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10 Reasons Why Emotionally Intelligent People Are More Likely to Be Successful

10 Reasons Why Emotionally Intelligent People Are More Likely to Be Successful

Emotional intelligence is a basis requirement for success. It doesn’t offer the same results as IQ, and that was why when observed, it became the quality that distinguished the performance of those with an average IQ and those with the highest IQs. Emotional intelligence is a combination of two skills—personal and social competence—that brings about excellent results for success.

This soft skill, although so important to personal and professional success, has failed to be discussed appropriately and expansively. The results it provides are essential to adapting and thriving critically in life. Here are some things that cause the success of emotionally intelligent people.

1. They can manage healthy relationships.

Managing healthy relationships means that you can remain positive and calm regardless of the situation you are in. During setbacks or emotional outbursts from the person you are dealing with, you do not react but are understanding that there is a reason for such negative emotions. Emotionally intelligent people can relate with other people’s challenges and upheavals and see beyond their present state. Thus, they can make the best out of whatever relationship they are in.

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2. They are curious about the way others approach their lives.

They want to know why people live the way they do. Learning is important to an emotionally intelligent person. That is why they would go out of their way to meet new people and try to spark something interesting from a random discussion.

3. They want to experience the moment.

To an emotionally intelligent person there is nothing to live for in the past. What has happened before is gone and even the future is a dream. They do well to focus on the present and how they can manage their present situations positively.

4. They are calm during tough situations.

While others panic and fret when faced with crisis, the emotionally intelligent person is balanced, confident and assured. They can manage tough situations because they demonstrate a leadership attitude of being confident. Thus they do not display a sense of insecurity or impulsiveness when pushed to take charge of a situation.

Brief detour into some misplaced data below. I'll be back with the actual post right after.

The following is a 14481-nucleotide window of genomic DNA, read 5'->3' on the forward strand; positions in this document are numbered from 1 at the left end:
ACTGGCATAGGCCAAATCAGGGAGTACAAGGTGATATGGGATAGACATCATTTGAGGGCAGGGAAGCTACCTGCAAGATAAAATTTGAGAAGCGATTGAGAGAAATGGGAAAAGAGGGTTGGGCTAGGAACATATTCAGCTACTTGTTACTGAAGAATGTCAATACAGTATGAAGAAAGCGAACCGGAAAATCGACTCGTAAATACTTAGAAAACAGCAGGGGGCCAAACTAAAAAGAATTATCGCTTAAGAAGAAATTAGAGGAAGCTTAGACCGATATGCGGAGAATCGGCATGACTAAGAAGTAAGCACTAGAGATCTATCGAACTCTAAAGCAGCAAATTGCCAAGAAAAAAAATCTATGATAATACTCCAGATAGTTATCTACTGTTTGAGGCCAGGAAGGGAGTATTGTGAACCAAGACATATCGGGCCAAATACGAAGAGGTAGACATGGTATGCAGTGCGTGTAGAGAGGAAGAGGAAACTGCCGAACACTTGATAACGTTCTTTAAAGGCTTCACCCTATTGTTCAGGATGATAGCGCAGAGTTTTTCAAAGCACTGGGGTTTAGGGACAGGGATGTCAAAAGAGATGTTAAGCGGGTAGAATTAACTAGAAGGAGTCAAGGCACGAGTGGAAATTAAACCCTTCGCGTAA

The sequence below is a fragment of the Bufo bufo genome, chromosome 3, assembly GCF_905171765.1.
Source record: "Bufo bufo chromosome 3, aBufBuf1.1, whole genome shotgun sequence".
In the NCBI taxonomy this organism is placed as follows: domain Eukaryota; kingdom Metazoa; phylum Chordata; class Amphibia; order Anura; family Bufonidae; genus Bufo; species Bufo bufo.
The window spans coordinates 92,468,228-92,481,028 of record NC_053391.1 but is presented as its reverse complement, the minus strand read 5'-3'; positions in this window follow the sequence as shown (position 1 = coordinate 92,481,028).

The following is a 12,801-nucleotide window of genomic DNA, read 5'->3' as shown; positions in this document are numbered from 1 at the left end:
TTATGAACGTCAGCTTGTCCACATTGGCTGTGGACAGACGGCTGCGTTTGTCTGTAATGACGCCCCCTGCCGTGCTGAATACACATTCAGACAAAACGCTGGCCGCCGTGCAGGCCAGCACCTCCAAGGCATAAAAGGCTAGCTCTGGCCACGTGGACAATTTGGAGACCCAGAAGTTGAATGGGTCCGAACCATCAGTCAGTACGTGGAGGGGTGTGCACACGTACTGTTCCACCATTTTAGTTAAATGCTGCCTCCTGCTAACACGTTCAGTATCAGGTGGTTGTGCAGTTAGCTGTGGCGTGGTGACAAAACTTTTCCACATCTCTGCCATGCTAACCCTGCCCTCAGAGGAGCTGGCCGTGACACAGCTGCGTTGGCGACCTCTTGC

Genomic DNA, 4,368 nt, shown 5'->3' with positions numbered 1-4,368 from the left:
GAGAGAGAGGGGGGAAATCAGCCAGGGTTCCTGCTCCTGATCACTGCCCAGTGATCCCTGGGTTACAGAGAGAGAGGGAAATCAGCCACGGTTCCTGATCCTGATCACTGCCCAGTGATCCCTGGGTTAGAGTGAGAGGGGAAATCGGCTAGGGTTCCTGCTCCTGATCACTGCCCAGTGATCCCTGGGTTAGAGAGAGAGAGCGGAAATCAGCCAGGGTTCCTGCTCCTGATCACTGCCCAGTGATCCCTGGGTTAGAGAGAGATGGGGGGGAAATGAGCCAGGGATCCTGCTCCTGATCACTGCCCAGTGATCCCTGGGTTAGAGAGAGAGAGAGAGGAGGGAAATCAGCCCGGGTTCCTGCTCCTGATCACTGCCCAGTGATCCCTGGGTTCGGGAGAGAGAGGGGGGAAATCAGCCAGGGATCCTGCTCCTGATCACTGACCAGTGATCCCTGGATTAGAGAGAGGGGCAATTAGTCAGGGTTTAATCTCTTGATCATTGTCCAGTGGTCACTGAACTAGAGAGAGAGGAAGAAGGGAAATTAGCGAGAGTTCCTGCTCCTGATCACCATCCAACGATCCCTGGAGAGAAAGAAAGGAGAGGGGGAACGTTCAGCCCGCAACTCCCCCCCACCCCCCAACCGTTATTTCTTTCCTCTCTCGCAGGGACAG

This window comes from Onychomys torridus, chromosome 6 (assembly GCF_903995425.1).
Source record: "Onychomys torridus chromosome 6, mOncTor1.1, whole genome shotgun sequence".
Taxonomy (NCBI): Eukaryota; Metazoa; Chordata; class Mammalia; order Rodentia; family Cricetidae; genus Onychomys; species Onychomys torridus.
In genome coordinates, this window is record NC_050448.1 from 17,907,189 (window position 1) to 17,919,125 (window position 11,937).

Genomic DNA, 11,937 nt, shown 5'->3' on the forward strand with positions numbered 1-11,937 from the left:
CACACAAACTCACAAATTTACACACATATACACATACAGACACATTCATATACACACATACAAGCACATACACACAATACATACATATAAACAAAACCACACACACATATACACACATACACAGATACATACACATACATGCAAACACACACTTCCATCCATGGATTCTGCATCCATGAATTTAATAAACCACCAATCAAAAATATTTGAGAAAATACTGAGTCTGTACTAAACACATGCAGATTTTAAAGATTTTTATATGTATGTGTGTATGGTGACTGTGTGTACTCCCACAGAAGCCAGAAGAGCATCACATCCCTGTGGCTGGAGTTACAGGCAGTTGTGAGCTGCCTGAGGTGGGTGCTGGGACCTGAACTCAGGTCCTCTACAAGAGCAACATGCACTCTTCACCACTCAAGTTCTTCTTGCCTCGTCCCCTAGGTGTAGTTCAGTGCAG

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5. They can understand other people’s emotion.

Emotionally intelligent people are active listeners and observers. They are not simply passive but have an understanding of different personality types. With such knowledge they can understand why people act the way they do.

6. They focus on personal development.

They know that they are not a finished product. They want to constantly improve every facet of their lives whether it is their career, relationships or character. Emotionally intelligent people know the reason why they have to make continuous progress and never be stagnated.

7. They are self aware.

They know their strengths and flaws and how to manage them both to become excellent at what they love doing. Not all things will make you great or are suitable for you; emotionally intelligent are focused on tiny bits of their lives that need to be polished and improved.

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8. They are not distracted by external influences.

It is not as if emotionally intelligent people are not attentive to what is said or done in their environment, whether from their peers, friends or relatives. Rather, listening to these things doesn’t define what actions they will take because they will ultimately search for purpose, solutions and consolidations from within.

9. They are emotionally tuned to everyone.

You can relate with people’s setbacks and you are deeply concerned about their problems or challenges. Even if they haven’t experienced such difficulties, they are not emotionally distant. They can perceive and understand other people’s struggles.

10. They can communicate their emotions.

They do not hold back or store any negative emotion. They are quick to channel how and what they feel to other people. Thus they are able to handle issues head on without giving a cause for delay or allowing such issues to linger on.

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Featured photo credit: http://www.pixabay.com via pixabay.com

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Casey Imafidon

Specialized in motivation and personal growth, providing advice to make readers fulfilled and spurred on to achieve all that they desire in life.

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Last Updated on July 17, 2019

The Science of Setting Goals (And How It Affects Your Brain)

The Science of Setting Goals (And How It Affects Your Brain)

What happens in our heads when we set goals?

Apparently a lot more than you’d think.

Goal setting isn’t quite so simple as deciding on the things you’d like to accomplish and working towards them.

According to the research of psychologists, neurologists, and other scientists, setting a goal invests ourselves into the target as if we’d already accomplished it. That is, by setting something as a goal, however small or large, however near or far in the future, a part of our brain believes that desired outcome is an essential part of who we are – setting up the conditions that drive us to work towards the goals to fulfill the brain’s self-image.

Apparently, the brain cannot distinguish between things we want and things we have. Neurologically, then, our brains treat the failure to achieve our goal the same way as it treats the loss of a valued possession. And up until the moment, the goal is achieved, we have failed to achieve it, setting up a constant tension that the brain seeks to resolve.